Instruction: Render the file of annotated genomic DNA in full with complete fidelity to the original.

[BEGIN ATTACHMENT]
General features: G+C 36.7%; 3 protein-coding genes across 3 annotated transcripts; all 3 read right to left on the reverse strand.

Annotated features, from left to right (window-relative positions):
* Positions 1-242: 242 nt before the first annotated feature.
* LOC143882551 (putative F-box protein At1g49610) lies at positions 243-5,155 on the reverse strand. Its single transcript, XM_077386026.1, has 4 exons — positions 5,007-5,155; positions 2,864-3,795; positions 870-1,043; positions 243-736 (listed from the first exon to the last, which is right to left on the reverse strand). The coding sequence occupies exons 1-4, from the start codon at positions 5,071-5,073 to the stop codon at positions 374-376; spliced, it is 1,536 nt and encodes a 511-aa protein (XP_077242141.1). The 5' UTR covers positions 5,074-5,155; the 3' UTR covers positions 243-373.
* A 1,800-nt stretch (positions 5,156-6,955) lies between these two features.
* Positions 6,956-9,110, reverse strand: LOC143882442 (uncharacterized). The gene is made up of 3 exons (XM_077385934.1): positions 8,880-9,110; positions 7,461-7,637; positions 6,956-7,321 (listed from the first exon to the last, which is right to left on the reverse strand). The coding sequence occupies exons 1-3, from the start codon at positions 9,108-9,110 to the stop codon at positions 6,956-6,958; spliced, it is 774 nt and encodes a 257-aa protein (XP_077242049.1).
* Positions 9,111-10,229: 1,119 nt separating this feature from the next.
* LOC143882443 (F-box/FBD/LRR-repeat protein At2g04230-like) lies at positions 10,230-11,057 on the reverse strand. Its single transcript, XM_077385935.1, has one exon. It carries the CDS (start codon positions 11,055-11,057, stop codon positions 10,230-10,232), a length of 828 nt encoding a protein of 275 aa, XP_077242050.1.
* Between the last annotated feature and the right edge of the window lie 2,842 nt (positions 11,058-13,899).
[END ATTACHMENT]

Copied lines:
General features: G+C 36.7%; 3 protein-coding genes across 3 annotated transcripts; all 3 read right to left on the reverse strand.

Annotated features, from left to right (window-relative positions):
* Positions 1-242: 242 nt before the first annotated feature.
* LOC143882551 (putative F-box protein At1g49610) lies at positions 243-5,155 on the reverse strand. Its single transcript, XM_077386026.1, has 4 exons — positions 5,007-5,155; positions 2,864-3,795; positions 870-1,043; positions 243-736 (listed from the first exon to the last, which is right to left on the reverse strand). The coding sequence occupies exons 1-4, from the start codon at positions 5,071-5,073 to the stop codon at positions 374-376; spliced, it is 1,536 nt and encodes a 511-aa protein (XP_077242141.1). The 5' UTR covers positions 5,074-5,155; the 3' UTR covers positions 243-373.
* A 1,800-nt stretch (positions 5,156-6,955) lies between these two features.
* Positions 6,956-9,110, reverse strand: LOC143882442 (uncharacterized). The gene is made up of 3 exons (XM_077385934.1): positions 8,880-9,110; positions 7,461-7,637; positions 6,956-7,321 (listed from the first exon to the last, which is right to left on the reverse strand). The coding sequence occupies exons 1-3, from the start codon at positions 9,108-9,110 to the stop codon at positions 6,956-6,958; spliced, it is 774 nt and encodes a 257-aa protein (XP_077242049.1).
* Positions 9,111-10,229: 1,119 nt separating this feature from the next.
* LOC143882443 (F-box/FBD/LRR-repeat protein At2g04230-like) lies at positions 10,230-11,057 on the reverse strand. Its single transcript, XM_077385935.1, has one exon. It carries the CDS (start codon positions 11,055-11,057, stop codon positions 10,230-10,232), a length of 828 nt encoding a protein of 275 aa, XP_077242050.1.
* Between the last annotated feature and the right edge of the window lie 2,842 nt (positions 11,058-13,899).